Take Care When Inspecting Utilities After A Flood

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Release date: 
January 10, 2007
Release Number: 
1668-058

ALEXANDRIA, La. -- Inspecting utilities in damaged homes is important as Louisiana citizens recover from flooding.

  • Check for gas leaks: if you smell gas or hear a blowing or hissing noise, open a window and quickly leave the building. Turn off the gas at the outside main valve if you can and call the gas company from a neighbor's home. If you turn off the gas for any reason, it must be turned back on by a professional.
  • Look for electrical system damage: if you see sparks or broken or frayed wires, or if you smell hot insulation, turn off the electricity at the main fuse box or circuit breaker. If you have to step in water to get to the fuse box or circuit breaker, call an electrician for advice.
  • Check for sewage and water line damage: if you suspect sewage lines are damaged avoid using the toilets and call a plumber. If water pipes are damaged, contact the water company and avoid the water from the tap. You can obtain safe water by melting ice cubes.

Federal and state disaster recovery officials remind residents that with Louisiana's history of flooding, one of the most important things that you can do to protect your home and family before a flood is to purchase a flood insurance policy. You can obtain one through your insurance company or agent. Flood insurance is available through the National Flood Insurance Program (NFIP).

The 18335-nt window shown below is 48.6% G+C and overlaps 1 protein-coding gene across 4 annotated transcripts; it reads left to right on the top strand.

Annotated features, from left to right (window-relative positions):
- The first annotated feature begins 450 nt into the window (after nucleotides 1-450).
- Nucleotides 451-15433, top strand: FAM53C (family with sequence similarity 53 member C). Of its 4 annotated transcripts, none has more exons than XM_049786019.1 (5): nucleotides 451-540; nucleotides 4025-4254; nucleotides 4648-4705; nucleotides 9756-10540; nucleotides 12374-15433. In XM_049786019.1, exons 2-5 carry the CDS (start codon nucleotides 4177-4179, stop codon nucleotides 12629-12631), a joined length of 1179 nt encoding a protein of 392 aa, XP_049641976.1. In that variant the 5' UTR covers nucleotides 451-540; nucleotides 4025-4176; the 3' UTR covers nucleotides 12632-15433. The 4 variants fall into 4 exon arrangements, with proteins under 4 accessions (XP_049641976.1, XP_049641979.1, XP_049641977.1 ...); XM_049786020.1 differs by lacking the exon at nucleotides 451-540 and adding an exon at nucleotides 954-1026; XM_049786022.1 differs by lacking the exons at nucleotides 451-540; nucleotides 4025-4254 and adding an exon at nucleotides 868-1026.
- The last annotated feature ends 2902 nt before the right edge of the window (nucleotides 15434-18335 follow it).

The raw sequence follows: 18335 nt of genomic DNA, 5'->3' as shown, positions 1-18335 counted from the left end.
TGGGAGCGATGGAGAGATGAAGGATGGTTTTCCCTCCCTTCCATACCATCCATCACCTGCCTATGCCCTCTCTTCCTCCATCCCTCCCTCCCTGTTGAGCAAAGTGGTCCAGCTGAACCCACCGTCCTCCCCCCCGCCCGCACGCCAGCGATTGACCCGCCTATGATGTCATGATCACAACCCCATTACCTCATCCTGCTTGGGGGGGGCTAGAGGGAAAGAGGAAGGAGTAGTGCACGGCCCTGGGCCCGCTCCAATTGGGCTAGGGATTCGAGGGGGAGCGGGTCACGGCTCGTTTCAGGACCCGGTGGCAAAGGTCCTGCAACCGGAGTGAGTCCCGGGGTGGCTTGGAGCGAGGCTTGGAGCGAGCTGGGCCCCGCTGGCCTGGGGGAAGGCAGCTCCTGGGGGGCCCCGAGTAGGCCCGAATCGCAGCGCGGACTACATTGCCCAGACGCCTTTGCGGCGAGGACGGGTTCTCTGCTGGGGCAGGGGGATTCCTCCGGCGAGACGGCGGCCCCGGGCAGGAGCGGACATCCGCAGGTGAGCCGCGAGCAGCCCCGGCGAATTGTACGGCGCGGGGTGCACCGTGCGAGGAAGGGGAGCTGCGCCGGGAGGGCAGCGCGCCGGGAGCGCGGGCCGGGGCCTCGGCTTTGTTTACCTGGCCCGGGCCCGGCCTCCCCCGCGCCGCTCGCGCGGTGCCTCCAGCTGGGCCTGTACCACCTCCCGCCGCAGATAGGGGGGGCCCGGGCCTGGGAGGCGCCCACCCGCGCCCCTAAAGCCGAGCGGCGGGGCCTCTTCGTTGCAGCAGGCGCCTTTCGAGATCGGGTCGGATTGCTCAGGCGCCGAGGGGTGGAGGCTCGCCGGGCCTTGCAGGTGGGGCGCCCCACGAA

Your homeowners insurance does not cover flood damage.

Don't wait until a flood is coming to purchase your policy. It normally takes 30 days after purchase for a flood insurance policy to go into effect.

FEMA manages federal response and recovery efforts following any national incident, initiates mitigation activities and manages the National Flood Insurance Program.  FEMA works closely with state and local emergency managers, law enforcement personnel, firefighters and other first responders. FEMA became part of the U.S. Department of Homeland Security on March 1, 2003.

Last Updated: 
July 16, 2012 - 18:46
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